I started cycling in 2000 or 2001, Ullrich and Zabel were still big idols of course, but they were never the reason I started to cycling. I started with mountain bike races, which is quite funny as I didn’t like to climb in those races, but it was great fun to go downhill and to just race. I found my training group on the road and I started to ride road races, in the beginning we never won anything, but in little races we had our first success and then it came step by step and we had more victories and the races became bigger.

PEZ: When did you start to take cycling really seriously?
I think I made an important step when I left my old school to go to a sports school, just so that I could train more and train better and to have more time for my sport, I think that would be the time when you could say I was becoming serious. That was in 2004, so I would have been 16.

PEZ: Did you have the idea of being a professional?
Not really. For me it was still a lot of fun and I was concentrating on the next step, that meant for me when I was a junior I wanted to be in the local junior team and then when that was over I wanted to be in the local Under 23 team and then after that you want to make the next logical step, which is to be a professional. I was in the National team as a youth, but then at that time there was a fight to be in the National team because you want to go the World championships and you want to belong with the best riders in the country.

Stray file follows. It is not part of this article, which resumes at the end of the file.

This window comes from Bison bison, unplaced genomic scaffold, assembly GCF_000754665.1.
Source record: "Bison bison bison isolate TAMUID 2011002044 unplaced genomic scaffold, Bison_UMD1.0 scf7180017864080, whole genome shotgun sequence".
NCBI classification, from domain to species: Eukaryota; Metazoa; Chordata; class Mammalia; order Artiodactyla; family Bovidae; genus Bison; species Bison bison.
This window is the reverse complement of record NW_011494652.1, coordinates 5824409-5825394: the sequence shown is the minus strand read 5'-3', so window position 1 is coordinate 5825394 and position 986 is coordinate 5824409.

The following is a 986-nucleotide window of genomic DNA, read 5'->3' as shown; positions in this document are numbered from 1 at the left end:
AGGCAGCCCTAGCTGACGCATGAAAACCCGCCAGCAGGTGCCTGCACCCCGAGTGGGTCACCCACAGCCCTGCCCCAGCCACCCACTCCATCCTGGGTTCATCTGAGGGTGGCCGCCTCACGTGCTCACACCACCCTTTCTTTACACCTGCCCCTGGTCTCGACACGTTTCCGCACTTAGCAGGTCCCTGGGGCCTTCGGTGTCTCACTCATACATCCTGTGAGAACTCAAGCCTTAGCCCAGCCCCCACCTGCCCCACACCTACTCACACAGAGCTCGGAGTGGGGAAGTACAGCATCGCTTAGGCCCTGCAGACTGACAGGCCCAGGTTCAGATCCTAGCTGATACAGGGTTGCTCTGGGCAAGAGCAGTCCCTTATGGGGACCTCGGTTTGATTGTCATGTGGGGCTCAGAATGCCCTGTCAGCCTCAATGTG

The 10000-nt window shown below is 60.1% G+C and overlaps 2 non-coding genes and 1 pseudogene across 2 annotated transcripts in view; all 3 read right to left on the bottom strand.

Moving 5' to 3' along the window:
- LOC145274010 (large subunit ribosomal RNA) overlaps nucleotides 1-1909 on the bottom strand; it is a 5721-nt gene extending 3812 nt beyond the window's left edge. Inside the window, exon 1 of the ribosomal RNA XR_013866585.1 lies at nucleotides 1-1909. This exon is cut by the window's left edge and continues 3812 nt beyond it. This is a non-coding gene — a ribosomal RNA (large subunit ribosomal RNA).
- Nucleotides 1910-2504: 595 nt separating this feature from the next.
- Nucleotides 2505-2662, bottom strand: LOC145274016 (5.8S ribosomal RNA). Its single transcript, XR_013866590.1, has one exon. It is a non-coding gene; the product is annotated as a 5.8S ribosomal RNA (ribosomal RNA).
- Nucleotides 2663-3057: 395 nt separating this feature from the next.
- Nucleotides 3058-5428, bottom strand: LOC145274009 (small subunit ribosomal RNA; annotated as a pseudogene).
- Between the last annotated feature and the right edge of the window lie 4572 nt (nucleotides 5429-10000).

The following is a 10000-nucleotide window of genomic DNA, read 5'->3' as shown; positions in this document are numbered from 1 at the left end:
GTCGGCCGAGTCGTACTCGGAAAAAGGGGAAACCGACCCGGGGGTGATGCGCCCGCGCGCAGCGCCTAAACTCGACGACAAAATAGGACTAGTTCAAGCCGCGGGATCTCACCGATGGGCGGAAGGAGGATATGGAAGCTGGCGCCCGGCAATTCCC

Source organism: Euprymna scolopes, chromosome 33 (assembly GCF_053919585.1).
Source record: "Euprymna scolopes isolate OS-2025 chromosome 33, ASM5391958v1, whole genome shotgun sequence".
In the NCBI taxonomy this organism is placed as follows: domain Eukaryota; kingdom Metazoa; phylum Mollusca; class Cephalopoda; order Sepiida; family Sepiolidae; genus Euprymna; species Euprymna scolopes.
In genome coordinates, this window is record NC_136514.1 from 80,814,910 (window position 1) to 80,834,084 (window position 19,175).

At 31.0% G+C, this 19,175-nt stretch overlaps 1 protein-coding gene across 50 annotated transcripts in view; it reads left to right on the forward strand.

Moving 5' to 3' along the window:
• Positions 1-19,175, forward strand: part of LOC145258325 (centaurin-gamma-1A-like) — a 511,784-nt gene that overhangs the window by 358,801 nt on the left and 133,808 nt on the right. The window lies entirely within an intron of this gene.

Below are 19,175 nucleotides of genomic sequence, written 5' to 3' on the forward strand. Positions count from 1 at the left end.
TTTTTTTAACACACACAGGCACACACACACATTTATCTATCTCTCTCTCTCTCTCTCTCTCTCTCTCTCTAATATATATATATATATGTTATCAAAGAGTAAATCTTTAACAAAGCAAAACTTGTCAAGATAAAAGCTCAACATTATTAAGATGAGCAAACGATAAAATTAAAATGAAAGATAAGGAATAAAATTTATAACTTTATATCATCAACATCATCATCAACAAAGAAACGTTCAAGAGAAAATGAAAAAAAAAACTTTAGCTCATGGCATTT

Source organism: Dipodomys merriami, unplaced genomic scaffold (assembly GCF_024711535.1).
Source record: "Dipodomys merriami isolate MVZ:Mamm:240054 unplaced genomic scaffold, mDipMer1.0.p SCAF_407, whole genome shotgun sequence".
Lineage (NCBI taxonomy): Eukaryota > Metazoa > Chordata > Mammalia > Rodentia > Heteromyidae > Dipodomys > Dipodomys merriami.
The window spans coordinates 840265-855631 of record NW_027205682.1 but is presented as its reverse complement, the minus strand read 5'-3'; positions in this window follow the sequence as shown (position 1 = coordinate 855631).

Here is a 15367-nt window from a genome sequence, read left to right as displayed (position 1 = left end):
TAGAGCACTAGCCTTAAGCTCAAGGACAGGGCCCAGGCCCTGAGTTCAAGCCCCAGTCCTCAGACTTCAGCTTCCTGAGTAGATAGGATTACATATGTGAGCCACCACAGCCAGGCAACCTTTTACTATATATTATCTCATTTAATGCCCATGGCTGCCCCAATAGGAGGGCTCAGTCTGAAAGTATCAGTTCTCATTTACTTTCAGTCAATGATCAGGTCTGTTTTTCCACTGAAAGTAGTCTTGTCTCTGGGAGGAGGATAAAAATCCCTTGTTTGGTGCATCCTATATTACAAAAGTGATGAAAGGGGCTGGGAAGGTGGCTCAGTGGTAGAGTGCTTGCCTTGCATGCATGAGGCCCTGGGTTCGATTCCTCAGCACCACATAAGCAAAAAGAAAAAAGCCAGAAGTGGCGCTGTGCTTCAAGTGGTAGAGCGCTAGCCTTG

PEZ: Who else was in the National team at that time?
There were a few that are now professional: John Degenkolb (Giant-Shimano), Patrick Gretsch and Julien Kern both ride for Ag2r and Domink Nerz (BMC).

PEZ: When you came to this team you were a time trial specialist, but they could see you could be a good sprinter, is that true?
That’s true. When I came to Skil-Shimano my biggest successes had been in time trials, I was two times World champion as junior and then won a bronze medal in the Under 23’s in Geelong, Australia. But I have to say; when I started cycling in the youth category and with my local training group, when we went to races, we worked as a group for me because it was then already clear that I was the best sprinter of our group. Then we started winning the first races and we did exactly what was needed with a lead out and we had one common goal. When I was in the juniors I had that success in the time trial, but I knew that I could sprint as well, but it was the team that woke me up to that fact again.

PEZ: How did you develop into a sprinter?
I changed my training with more explosive training on the bike and more explosive training in the gym. Also it’s very important to change your mindset because you need to be there in the final, so you have to work with the team together and fight a bit for your position and for your wheel. The team helped me a lot, we did a lot of coaching and by racing I learned what was necessary to become a good sprinter. I never feared a sprint and for me it was always a lot of fun. In the youth categories it was always intensive and I always had that talent to give everything in the sprint and to that together with the team and I was never scared of the sprint and it’s the same now with the professionals.